Boone County Traffic Control Center and Corridor Project
Location: Boone County
Project Type: Traffic Operations
Priority Level: Tier 1
- Coordinate with the City of Florence to develop a business plan for a Traffic Control Center that will support activities relating to timing and maintenance activities of signals and signal systems in Boone County.
- The business plan should identify initial and future corridors that will be operated and maintained by the Traffic Control Center. Additionally, the business plan will identify a facility, staffing, operational, and interface requirements of the proposed Traffic Control Center.
- The Traffic Control Center should be scalable to accommodate initial Boone County Corridors as well as future corridors throughout the three northern Kentucky Counties (Boone, Kenton and Campbell).
- As Boone County takes on timing and maintenance responsibilities, consider appropriate locations for installation of advance signal technologies such as adaptive signal and vehicle to infrastructure communication along the corridors.
Cost Estimate (Capital Cost of Traffic Control Center Facility (TCC)):
|Business Plan||Capital Cost of TCC||TOTAL|
- Local control of traffic signals allows an expedited response to emergency calls and changes in traffic patterns.
- The traffic control center will provide the needed staffing to operate and maintain adaptive signal controls in Boone County. Adaptive signal control is a technology that allows traffic signals to automatically respond and adjust to changes in traffic volumes to maximize the potential vehicular throughput on the existing roadway network within existing right of way.
- Local control of traffic signals will enable Boone County to install vehicle to infrastructure communication. The ability to communicate information directly to vehicles will result in real time safety and congestion solutions through crash avoidance, variable travel speed control and alternate routing. With this network in place, Boone County will be primed to seize upon opportunities from emerging technologies in the automotive industry to provide highest quality, most cost effective, safe and efficient transportation infrastructure possible.
- A Boone County traffic control center will require a capital investment as well as ongoing funding to support staff and operational costs. Existing funding associated with traffic signals may be transferred from the Kentucky Transportation Cabinet to the County. However, additional funding will be needed to construct and staff the future facility.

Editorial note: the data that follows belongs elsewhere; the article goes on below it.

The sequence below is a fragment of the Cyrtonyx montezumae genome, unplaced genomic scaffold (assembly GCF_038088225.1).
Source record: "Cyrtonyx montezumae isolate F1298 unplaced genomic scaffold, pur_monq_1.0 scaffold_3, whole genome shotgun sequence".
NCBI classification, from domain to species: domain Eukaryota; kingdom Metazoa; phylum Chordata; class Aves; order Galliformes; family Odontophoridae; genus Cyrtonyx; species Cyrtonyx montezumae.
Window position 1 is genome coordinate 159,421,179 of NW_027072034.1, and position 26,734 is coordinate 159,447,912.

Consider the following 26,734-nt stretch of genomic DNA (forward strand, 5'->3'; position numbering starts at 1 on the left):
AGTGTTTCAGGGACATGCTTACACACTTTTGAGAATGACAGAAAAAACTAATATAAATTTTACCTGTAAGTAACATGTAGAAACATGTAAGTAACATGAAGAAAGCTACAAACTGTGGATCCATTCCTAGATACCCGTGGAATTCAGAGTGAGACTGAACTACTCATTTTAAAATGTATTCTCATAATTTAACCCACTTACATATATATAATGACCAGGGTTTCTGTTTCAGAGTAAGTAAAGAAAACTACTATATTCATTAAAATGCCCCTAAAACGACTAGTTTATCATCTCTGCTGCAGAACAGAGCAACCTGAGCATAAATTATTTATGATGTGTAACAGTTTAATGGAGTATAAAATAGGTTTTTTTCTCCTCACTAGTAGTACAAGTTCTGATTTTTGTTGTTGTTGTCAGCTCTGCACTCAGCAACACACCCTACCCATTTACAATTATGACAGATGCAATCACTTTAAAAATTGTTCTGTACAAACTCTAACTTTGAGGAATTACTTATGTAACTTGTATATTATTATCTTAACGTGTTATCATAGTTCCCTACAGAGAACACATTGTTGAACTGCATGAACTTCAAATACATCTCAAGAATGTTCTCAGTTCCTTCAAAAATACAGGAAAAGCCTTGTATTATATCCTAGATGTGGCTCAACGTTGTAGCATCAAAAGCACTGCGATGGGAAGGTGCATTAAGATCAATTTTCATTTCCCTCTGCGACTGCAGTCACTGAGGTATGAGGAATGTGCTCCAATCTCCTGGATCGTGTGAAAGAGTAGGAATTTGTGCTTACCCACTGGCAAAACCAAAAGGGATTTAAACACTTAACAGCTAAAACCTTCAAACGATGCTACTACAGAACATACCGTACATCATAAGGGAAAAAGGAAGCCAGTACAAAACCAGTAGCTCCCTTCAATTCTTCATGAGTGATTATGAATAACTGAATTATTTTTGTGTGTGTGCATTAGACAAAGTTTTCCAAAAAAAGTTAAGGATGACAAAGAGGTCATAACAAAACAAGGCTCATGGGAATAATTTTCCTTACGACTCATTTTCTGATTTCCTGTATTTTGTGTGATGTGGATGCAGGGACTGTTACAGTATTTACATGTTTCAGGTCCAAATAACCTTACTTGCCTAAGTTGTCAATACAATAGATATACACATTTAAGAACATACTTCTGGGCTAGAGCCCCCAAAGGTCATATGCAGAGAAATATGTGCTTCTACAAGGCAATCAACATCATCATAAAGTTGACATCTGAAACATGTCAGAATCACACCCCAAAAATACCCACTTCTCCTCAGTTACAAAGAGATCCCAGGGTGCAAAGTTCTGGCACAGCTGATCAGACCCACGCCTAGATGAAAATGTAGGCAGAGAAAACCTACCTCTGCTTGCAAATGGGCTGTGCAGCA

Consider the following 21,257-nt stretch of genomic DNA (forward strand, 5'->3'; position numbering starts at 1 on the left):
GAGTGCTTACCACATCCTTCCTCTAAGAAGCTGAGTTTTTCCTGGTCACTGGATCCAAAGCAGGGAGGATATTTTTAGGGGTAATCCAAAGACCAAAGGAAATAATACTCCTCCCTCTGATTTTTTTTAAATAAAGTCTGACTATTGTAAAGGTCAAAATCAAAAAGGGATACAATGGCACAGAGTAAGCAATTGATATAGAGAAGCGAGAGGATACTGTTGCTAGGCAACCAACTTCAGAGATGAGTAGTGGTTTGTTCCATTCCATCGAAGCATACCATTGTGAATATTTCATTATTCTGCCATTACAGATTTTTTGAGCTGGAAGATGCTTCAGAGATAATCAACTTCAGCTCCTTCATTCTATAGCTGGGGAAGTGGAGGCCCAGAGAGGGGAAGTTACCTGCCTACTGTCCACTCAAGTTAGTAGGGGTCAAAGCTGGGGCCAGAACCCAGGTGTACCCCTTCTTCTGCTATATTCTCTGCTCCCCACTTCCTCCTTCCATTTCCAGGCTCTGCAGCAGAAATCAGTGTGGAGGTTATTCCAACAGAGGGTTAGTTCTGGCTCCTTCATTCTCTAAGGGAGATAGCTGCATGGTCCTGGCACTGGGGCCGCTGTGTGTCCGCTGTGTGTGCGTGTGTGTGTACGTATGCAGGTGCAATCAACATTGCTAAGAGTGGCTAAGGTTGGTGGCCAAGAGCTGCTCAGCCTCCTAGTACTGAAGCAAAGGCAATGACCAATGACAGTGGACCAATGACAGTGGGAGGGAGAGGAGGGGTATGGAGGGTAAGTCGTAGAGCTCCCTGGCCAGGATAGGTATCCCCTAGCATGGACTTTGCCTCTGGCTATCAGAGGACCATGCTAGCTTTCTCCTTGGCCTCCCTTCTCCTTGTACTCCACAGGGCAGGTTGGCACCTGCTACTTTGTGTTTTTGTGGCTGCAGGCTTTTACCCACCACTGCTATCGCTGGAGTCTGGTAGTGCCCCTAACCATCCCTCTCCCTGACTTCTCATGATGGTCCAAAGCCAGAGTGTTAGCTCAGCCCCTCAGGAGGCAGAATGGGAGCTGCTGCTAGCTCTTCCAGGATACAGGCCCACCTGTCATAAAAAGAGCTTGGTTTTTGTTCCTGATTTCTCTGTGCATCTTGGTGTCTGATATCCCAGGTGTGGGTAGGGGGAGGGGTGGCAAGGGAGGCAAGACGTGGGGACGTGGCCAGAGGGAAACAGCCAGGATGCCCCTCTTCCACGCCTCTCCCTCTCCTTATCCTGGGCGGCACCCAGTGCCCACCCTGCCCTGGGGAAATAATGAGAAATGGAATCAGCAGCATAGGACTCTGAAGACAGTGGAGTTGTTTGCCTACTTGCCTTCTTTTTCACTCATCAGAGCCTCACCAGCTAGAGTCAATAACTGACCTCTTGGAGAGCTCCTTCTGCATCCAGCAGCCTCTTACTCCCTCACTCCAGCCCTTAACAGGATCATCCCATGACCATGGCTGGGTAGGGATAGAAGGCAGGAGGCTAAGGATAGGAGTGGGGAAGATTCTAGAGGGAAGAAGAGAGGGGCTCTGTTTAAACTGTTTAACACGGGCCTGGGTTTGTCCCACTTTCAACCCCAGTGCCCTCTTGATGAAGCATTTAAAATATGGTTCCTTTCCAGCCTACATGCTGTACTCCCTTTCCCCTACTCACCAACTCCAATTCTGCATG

- Operating costs associated with the traffic control center vary widely based on the number of traffic signals that are to be maintained. Per the U.S. Department of Transportation’s Office of the Assistant Secretary for Research and Technology the annual operation and maintenance cost of a traffic control center ranges from $50,000 to $1.8 million, and the annual cost for personnel ranges from $55,000 to $1.3 million, depending on the number of signals systems maintained.
- Boone County has experienced rapid growth in both population and employment. This growth has resulted in a large increase in traffic volumes and congestion on the Boone County roadway network.
- As the County continues to develop, traffic patterns continuously change resulting in outdated signal timing and additional delay along major corridors.
- The Kentucky Transportation Cabinet (KYTC) is currently responsible for operating and maintaining traffic signals along state maintained roadways in Boone County. However, the rapid growth and evolving traffic patterns has outpaced KYTC’s capacity to keep signal timing up to date. The Northern Kentucky District 6 Office is responsible for maintaining more signals than any other district in Kentucky, without additional staffing.
- Boone County leads the region and state in employment growth with an additional 20,000 or more new employees projected by 2040.
- Boone County population growth is projected to increase to almost a quarter of a million people by 2040 which is highest in the OKI region and Commonwealth of Kentucky.